It was a beautiful spring day when Howard and Marie Haines and their six children stepped off the train at Helena, Montana to begin a new life. The date was May 6, 1903. It had snowed heavily at the higher elevations the previous day, and the mountain tops around the green valley glistened white in the bright sunshine.

Howard Haines was born January 4, 1870 in Harrisburg, Pennsylvania., the eldest of ten children born to Henry and Sarah Haines. The Haines lineage in America dates to 1703 when three Haynes brothers immigrated from England's upper Thames Valley to William Penn's Colony. They settled in a little village named Sample's Manor, near Hagerstown and Harper's Ferry, in what is now Maryland.

Howard's father, Henry, served in the Civil War with the Army of the Potomac. It was at this point that Haynes became Haines. So the story goes, when Henry enlisted the clerk misspelled his name and he never had it corrected. Henry was wounded in action three times but recovered and returned to duty. In November 1864 he was again wounded, this time severely, at Cold Harbor and was permanently disabled. He was invalided out of the army with a $12 a month pension.

Shortly after Howard was born the family moved to Indiana. They remained there for ten years, during which two of Howard's siblings died. In 1880, they again moved, this time to Wisconsin, and homesteaded 160 acres near Rice Lake.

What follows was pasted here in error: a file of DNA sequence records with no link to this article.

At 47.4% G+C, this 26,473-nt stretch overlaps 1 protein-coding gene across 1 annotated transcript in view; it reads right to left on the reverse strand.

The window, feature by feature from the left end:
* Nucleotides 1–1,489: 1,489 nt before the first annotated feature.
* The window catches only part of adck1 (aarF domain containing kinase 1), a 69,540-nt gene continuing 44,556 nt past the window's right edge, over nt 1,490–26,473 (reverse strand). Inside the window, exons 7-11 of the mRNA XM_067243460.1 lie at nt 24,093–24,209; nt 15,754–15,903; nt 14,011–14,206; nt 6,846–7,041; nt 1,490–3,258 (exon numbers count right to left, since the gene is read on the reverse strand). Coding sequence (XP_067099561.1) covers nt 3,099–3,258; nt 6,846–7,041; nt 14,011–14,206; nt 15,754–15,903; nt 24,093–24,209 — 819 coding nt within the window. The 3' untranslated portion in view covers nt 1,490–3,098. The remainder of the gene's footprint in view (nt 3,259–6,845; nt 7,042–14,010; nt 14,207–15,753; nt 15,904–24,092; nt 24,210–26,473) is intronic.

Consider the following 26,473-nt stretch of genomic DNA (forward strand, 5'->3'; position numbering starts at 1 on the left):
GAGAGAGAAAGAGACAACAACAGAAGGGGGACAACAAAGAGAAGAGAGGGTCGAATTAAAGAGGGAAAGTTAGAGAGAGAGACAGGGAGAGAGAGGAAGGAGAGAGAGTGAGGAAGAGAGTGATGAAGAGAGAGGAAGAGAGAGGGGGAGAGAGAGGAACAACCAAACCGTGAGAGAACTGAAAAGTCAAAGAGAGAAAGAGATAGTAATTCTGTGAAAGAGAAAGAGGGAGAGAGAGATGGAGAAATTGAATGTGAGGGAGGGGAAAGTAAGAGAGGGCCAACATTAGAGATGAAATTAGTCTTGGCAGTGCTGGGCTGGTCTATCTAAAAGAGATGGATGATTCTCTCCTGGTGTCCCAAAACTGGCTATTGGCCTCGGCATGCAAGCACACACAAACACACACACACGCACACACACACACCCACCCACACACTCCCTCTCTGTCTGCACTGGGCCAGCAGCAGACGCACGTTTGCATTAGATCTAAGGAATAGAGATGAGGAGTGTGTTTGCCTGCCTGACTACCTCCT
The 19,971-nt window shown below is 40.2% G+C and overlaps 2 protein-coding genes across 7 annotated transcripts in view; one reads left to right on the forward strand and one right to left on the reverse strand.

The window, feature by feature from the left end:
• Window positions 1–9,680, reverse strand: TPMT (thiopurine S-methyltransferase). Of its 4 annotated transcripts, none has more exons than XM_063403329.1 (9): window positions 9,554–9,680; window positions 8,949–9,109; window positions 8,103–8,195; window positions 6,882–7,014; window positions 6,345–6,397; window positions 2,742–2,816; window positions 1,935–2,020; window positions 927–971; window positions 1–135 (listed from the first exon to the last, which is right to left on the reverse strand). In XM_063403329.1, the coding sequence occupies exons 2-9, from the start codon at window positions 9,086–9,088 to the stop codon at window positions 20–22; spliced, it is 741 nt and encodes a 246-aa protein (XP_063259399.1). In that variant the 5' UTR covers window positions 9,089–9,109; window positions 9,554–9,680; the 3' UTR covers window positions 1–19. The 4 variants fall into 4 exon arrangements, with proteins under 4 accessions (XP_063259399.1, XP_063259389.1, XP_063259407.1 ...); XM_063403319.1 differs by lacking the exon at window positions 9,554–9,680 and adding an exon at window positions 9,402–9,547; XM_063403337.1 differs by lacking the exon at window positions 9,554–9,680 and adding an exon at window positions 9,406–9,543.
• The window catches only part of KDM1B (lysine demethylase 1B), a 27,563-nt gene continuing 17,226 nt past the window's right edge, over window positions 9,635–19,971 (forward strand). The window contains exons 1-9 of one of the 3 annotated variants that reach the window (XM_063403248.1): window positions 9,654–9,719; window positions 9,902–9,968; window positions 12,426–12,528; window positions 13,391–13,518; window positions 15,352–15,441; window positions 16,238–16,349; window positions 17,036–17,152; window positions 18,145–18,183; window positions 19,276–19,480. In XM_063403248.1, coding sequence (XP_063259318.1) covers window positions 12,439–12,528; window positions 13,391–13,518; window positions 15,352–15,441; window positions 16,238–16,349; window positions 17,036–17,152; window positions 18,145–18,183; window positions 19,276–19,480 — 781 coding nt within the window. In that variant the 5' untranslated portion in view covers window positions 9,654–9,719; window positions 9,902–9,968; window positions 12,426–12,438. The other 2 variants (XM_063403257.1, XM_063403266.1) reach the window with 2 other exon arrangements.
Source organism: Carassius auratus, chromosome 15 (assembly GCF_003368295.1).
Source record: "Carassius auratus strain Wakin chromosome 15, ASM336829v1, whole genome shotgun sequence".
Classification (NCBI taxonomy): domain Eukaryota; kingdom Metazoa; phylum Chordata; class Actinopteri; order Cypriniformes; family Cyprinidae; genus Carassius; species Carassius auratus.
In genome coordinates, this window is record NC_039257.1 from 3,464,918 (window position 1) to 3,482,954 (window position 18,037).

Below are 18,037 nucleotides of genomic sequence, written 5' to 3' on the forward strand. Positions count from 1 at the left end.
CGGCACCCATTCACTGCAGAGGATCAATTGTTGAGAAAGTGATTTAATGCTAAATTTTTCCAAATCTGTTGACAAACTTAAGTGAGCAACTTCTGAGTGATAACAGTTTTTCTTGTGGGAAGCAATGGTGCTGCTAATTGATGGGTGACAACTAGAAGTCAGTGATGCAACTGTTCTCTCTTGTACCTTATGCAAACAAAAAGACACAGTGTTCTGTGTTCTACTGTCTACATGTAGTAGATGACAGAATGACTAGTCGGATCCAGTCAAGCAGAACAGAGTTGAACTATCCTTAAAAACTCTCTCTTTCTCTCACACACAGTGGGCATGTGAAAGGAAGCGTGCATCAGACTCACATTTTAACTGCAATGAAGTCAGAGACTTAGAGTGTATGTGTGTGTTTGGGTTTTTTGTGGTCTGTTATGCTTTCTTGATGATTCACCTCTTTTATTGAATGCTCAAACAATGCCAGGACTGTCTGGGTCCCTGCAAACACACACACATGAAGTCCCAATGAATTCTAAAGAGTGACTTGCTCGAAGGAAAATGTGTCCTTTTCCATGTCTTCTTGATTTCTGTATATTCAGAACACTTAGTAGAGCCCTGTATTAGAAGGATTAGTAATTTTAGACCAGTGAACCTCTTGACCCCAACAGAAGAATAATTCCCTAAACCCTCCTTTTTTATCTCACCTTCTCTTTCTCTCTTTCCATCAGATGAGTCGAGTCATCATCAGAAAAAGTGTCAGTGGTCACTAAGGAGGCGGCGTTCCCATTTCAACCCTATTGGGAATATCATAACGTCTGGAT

Marie Haines was born Marie Clara LeJeune August 19, 1875 in Honsfeld Germany in the Rhine Valley. She was the fourth of fourteen children of John and Katherine LeJeune. With the rise of the militaristic German Empire in the 1870's Marie's father was at risk for conscription into the Imperial German Army. So, in 1879, when Marie was four years old, the family emigrated to the United States, settling on a homestead near Rice Lake, Wisconsin. John LeJeune quickly learned English, and as he was one of the better educated people in the area, he was elected clerk of the school district and served in that capacity for the next fifty-two years.

The Haines and LeJeune families had neighboring farms, and Marie and Howard became acquainted as children, and married in May, 1893. The wounds that Henry Haines suffered in the Civil War were causing discomfort in the harsh Wisconsin winters, so in August, 1893, the family made plans to move once again. Henry sold his farm and Howard had been working in the woods in Wisconsin and had some money saved, so he and his father both bought small farms near Buckhannon, West Virginia. While the rest of the family, including Marie, took a train to Buckhannon, Howard and his younger brothers, Charlie and John, drove a wagon loaded with household goods the 990 miles to Buckhannon, a trip that took five weeks.